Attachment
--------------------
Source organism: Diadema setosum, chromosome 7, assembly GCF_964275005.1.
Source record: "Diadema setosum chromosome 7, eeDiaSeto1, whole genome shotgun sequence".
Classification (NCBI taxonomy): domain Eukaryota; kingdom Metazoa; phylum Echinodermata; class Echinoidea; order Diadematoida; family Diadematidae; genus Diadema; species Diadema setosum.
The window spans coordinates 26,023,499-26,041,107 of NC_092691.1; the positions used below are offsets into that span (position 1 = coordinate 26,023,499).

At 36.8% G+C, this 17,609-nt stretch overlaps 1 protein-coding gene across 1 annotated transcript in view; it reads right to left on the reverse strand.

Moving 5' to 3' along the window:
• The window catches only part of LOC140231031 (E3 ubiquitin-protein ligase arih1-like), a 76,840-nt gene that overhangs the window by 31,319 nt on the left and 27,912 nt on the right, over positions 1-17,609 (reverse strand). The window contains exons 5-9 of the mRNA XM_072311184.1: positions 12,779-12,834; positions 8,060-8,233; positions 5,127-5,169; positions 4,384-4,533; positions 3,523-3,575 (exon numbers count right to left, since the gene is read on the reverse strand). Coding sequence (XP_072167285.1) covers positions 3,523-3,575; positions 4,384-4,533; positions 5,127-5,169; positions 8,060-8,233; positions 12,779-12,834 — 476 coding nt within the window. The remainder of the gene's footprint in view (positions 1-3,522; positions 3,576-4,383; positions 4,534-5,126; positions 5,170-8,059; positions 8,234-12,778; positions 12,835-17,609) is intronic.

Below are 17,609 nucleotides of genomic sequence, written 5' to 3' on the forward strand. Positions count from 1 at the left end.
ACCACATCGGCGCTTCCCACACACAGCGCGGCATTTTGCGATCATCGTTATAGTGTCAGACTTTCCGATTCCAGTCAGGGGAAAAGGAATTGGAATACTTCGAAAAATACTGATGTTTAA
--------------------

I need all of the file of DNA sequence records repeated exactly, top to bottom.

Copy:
Source organism: Diadema setosum, chromosome 7, assembly GCF_964275005.1.
Source record: "Diadema setosum chromosome 7, eeDiaSeto1, whole genome shotgun sequence".
Classification (NCBI taxonomy): domain Eukaryota; kingdom Metazoa; phylum Echinodermata; class Echinoidea; order Diadematoida; family Diadematidae; genus Diadema; species Diadema setosum.
The window spans coordinates 26,023,499-26,041,107 of NC_092691.1; the positions used below are offsets into that span (position 1 = coordinate 26,023,499).

At 36.8% G+C, this 17,609-nt stretch overlaps 1 protein-coding gene across 1 annotated transcript in view; it reads right to left on the reverse strand.

Moving 5' to 3' along the window:
• The window catches only part of LOC140231031 (E3 ubiquitin-protein ligase arih1-like), a 76,840-nt gene that overhangs the window by 31,319 nt on the left and 27,912 nt on the right, over positions 1-17,609 (reverse strand). The window contains exons 5-9 of the mRNA XM_072311184.1: positions 12,779-12,834; positions 8,060-8,233; positions 5,127-5,169; positions 4,384-4,533; positions 3,523-3,575 (exon numbers count right to left, since the gene is read on the reverse strand). Coding sequence (XP_072167285.1) covers positions 3,523-3,575; positions 4,384-4,533; positions 5,127-5,169; positions 8,060-8,233; positions 12,779-12,834 — 476 coding nt within the window. The remainder of the gene's footprint in view (positions 1-3,522; positions 3,576-4,383; positions 4,534-5,126; positions 5,170-8,059; positions 8,234-12,778; positions 12,835-17,609) is intronic.

Below are 17,609 nucleotides of genomic sequence, written 5' to 3' on the forward strand. Positions count from 1 at the left end.
ACCACATCGGCGCTTCCCACACACAGCGCGGCATTTTGCGATCATCGTTATAGTGTCAGACTTTCCGATTCCAGTCAGGGGAAAAGGAATTGGAATACTTCGAAAAATACTGATGTTTAA